Monday, February 4, 2013

Is my share house a boarding house?

With the Boarding Houses Act 2012 partly commenced, share house residents might be wondering: is our share house a boarding house under the Act?



The answer is: maybe. It depends on how many people live there, the legal relations between them and... the furniture at the premises. (Yes, the furniture. All will be explained below.)

The Boarding Houses Act applies to 'registrable boarding houses', as defined by the Act. Registrable boarding houses come in two types: 'general boarding houses', and 'assisted boarding houses'.

For share house purposes, you don't need to be concerned with assisted boarding houses. If your share house going to be covered at all, it will be as a general boarding house.

To be a general boarding house, your share house has to tick EACH of the following four boxes.

First, it must fit the definition of 'boarding premises' (at section 4 of the Boarding Houses Act). Boiled down, this means premises that are the principle place of residence for one or more lodgers.




So, if at least one person in the house is a lodger (not an owner; not a tenant; not a child, partner, visitor or guest staying free of charge), and it's their principal place of residence, the premises are boarding premises.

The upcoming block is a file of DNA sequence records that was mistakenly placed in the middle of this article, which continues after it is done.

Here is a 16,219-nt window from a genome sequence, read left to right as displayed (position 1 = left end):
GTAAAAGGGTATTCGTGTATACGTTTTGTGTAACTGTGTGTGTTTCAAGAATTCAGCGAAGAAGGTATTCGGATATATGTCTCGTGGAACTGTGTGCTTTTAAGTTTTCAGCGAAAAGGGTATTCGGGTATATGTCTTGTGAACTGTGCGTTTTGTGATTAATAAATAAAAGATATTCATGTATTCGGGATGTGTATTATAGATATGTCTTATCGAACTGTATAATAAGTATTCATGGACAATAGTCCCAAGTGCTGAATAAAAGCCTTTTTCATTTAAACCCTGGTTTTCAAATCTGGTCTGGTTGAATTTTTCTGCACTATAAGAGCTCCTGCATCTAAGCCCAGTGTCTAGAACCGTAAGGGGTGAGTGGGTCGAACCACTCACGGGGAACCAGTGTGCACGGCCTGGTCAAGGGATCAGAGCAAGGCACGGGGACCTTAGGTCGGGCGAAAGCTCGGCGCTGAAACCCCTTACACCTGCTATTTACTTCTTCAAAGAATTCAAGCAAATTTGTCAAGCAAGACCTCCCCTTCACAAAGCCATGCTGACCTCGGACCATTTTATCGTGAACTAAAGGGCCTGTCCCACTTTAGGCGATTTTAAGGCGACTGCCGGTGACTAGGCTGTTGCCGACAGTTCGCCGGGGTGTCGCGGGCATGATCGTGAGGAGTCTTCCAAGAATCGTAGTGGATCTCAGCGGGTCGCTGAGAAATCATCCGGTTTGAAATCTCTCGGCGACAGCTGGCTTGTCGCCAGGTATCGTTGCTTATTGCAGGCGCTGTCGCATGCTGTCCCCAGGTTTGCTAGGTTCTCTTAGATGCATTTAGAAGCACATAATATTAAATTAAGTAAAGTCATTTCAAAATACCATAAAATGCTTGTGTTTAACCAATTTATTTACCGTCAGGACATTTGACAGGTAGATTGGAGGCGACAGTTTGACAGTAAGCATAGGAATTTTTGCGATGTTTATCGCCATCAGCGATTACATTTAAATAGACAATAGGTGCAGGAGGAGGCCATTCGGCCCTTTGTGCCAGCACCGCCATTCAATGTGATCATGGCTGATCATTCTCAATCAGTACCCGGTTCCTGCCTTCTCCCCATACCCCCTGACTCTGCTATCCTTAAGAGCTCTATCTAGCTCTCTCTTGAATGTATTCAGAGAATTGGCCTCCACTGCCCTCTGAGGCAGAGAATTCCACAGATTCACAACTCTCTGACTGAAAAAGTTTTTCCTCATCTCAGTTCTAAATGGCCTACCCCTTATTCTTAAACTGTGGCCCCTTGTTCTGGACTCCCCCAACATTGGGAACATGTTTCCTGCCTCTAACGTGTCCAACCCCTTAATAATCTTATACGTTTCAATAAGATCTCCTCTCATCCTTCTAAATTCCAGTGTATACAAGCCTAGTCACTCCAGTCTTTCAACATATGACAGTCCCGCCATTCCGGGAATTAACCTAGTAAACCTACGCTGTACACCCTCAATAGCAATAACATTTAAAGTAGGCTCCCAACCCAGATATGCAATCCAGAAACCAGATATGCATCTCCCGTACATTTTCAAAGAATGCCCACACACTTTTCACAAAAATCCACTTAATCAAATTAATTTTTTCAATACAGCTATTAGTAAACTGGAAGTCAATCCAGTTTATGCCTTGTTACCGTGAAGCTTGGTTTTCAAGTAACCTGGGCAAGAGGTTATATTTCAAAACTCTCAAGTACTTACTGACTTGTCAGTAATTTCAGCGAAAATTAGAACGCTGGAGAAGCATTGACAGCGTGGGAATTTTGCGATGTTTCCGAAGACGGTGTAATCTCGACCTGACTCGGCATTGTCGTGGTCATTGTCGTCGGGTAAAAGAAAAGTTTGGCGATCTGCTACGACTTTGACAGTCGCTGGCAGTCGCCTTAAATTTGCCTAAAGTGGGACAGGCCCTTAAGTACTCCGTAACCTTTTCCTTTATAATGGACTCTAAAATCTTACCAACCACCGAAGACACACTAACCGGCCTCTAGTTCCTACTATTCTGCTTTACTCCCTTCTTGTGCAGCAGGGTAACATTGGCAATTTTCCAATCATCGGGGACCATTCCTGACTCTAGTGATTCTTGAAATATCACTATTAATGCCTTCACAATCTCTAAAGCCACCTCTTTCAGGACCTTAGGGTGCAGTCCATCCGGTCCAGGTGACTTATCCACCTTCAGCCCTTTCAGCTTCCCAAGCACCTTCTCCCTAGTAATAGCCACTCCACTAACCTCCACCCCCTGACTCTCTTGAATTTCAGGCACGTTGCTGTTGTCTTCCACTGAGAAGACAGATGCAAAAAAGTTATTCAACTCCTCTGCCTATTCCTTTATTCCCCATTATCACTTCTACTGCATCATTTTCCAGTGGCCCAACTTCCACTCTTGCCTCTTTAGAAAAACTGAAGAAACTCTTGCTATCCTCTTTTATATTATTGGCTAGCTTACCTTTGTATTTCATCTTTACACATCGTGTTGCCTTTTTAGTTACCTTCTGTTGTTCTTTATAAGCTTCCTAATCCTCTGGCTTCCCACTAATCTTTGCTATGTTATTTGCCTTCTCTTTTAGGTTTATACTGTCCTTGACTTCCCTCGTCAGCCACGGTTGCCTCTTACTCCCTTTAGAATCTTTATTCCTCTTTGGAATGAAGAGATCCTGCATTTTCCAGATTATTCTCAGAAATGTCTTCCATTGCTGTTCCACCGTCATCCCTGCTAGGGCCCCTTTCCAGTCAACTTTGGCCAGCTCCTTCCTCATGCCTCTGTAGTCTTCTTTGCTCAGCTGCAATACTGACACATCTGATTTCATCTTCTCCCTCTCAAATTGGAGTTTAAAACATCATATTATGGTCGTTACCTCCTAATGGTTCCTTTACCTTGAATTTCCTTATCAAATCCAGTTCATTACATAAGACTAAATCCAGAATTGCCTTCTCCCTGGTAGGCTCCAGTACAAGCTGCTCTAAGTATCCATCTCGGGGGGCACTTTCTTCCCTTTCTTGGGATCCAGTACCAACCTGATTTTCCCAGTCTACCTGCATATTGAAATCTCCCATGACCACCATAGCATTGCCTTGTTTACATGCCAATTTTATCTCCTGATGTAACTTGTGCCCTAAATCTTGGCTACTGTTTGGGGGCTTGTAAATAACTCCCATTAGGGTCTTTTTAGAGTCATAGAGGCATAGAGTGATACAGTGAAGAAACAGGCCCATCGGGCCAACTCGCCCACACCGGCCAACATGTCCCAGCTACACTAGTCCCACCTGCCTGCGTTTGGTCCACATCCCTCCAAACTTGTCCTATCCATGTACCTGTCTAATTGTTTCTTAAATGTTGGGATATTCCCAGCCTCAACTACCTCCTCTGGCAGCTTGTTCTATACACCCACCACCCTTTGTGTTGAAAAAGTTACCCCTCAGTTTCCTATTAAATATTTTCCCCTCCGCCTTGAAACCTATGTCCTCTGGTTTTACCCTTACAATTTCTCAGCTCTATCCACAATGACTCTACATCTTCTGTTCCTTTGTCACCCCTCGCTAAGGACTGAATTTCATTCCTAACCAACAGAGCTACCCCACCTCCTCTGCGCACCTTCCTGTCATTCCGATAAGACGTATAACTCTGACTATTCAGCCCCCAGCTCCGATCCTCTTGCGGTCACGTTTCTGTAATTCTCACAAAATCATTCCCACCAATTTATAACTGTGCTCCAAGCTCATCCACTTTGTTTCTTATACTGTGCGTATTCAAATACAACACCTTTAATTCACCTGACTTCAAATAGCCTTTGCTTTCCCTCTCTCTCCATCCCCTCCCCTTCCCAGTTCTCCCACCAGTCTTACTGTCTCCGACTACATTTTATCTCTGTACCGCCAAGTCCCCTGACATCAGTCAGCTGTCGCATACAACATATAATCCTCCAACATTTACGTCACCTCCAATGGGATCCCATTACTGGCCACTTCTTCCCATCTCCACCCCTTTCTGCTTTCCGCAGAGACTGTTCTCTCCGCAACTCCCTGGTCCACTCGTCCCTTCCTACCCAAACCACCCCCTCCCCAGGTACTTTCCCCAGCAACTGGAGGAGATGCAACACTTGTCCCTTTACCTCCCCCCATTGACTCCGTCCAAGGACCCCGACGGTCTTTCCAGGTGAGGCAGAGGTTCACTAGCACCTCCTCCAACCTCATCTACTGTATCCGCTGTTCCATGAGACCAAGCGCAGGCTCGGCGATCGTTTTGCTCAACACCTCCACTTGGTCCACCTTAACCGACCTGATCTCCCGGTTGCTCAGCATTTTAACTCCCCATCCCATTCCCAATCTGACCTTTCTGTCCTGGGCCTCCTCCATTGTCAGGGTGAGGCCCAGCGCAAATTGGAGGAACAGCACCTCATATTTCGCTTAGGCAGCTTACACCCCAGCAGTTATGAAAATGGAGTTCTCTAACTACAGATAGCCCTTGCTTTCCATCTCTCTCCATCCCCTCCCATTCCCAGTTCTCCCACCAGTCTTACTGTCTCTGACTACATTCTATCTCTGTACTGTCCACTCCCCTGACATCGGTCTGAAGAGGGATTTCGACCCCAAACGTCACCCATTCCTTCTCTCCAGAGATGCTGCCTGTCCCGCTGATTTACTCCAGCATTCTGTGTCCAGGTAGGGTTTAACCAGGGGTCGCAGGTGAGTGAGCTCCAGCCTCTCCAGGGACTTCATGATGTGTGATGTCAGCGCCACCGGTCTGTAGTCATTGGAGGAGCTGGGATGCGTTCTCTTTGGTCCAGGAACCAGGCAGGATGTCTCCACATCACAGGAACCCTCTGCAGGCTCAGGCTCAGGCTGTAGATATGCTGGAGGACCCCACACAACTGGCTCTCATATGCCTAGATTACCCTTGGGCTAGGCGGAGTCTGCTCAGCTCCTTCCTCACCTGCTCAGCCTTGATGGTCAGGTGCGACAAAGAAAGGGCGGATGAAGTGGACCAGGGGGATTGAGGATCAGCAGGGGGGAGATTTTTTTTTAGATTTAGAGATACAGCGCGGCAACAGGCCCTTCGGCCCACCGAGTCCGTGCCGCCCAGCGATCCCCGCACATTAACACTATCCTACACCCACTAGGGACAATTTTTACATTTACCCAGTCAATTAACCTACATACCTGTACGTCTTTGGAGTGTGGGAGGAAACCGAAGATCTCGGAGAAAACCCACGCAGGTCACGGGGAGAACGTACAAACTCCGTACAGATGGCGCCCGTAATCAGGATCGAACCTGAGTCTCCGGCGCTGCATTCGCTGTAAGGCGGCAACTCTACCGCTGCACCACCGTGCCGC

(This first part of the test is pretty easily satisfied: lots of share houses would tick this box. It's the second and third parts that narrow things down.)

Second, the premises must provide beds for five or more residents, not counting residents who are proprietors (or managers, or relatives of proprietors or managers).


Leased premises, where the tenant lets in others as residents, can be a boarding house – in which case the tenant is the proprietor. As proprietor, this tenant (or tenants plural, if there's more than one of them on the lease) doesn't count towards the five-residents threshold.

Also, note that it's beds for five or more residents, so if a house that's set up to sleep five persons has a vacancy, it can still fit the definition – you don't actually need five warm bodies in the house at any given time, and a general boarding house doesn't cease to be one just because there's a vacancy.

(Many share houses will flunk this part of the test: most are not set up for five residents, particularly when you don't count anyone who's on the lease with the owner.)

Third, as indicated above, five or more residents must be provided with beds.



In the Boarding Houses Act's definition of a general boarding house, the premises provide the beds. If you've brought your own bed to the premises, it appears you don't count towards the five-residents threshold.